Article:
HOMER, CALYPSO, OGYGIA AND ATLANTIS
Homer’s Odyssey takes us through the fabulous world of Odysseus’ travels, and the first time we encounter him at first hand he is on Calypso’s island of Ogygia. She is a daughter of the Titan Atlas, and she has already kept Odysseus with her for seven years. It is an exquisite place:
Round about the cave grew a luxuriant wood, alder and poplar and sweet-smelling cypress, wherein birds long of wing were wont to nest, owls and falcons and sea-crows with chattering tongues, who ply their business on the sea. And right there about the hollow cave ran trailing a garden vine, in pride of its prime, richly laden with clusters. And fountains four in a row were flowing with bright water hard by one another, turned one this way, one that. And round about soft meadows of violets and parsley were blooming. There even an immortal, who chanced to come, might gaze and marvel, and delight his soul.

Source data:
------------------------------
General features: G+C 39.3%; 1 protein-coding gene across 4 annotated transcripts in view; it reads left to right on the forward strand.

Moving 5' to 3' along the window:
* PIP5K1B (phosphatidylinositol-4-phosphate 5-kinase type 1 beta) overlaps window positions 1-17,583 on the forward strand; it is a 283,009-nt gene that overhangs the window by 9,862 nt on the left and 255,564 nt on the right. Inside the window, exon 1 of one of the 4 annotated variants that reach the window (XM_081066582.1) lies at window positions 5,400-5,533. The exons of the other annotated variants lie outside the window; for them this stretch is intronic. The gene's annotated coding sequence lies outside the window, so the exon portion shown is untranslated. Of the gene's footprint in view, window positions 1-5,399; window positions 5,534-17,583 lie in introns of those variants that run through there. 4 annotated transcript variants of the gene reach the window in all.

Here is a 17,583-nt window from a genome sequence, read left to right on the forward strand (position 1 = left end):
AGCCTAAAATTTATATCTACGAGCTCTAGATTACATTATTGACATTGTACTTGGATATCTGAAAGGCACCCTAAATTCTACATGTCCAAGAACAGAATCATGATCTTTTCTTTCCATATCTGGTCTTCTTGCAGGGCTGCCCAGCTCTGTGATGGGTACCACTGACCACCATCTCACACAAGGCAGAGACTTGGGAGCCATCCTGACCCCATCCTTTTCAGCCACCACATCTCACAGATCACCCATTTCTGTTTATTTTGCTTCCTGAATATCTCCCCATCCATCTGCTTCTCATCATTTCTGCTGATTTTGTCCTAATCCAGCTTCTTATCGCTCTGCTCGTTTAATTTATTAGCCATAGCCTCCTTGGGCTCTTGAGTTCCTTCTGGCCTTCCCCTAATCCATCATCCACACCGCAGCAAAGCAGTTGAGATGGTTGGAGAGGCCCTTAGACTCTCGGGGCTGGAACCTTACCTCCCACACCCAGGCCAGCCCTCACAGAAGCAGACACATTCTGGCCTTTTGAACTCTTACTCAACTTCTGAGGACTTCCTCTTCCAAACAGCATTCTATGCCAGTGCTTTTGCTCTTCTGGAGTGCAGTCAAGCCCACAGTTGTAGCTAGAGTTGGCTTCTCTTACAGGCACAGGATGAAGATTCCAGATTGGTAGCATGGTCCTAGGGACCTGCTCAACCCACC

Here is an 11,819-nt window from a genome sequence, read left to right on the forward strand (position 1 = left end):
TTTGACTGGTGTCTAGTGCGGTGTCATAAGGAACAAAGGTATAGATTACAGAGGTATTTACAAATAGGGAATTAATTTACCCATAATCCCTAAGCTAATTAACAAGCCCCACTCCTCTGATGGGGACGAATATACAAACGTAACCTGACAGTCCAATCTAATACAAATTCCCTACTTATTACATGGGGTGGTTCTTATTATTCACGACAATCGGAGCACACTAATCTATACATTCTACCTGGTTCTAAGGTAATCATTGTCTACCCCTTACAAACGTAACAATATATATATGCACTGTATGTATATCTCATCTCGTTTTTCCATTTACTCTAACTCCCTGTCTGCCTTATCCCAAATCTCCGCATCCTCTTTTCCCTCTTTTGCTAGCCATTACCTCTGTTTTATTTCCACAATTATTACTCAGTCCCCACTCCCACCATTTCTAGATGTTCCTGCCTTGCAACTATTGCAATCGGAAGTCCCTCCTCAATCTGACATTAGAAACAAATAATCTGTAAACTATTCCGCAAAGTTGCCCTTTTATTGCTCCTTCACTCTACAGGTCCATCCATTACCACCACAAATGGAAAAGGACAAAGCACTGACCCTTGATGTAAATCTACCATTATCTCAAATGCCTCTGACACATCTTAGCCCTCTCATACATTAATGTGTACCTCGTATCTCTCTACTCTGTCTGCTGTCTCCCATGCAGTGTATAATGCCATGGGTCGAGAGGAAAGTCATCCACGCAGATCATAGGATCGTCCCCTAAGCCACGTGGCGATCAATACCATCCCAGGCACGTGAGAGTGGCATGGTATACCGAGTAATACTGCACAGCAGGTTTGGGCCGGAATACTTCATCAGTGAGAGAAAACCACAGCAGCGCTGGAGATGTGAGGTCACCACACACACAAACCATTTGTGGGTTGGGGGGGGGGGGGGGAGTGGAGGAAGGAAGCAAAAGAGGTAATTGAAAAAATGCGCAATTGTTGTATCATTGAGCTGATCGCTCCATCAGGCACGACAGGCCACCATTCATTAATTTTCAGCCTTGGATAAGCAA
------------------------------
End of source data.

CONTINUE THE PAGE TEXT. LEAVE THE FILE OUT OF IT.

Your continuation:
Features of Ogygia recur in Plato's description of Atlantis (he would certainly have been familiar with Homer's work, which could well have influenced him). Ogygia is sometimes associated with Atlantis in a more literal way, and although trying to find the whereabouts of many of the places mentioned in Homer is fraught with difficulty, that has not prevented many from trying to find it. This link takes you to a selection of ancient sources and different theories.
 Homer, Odyssey 5.64 ff.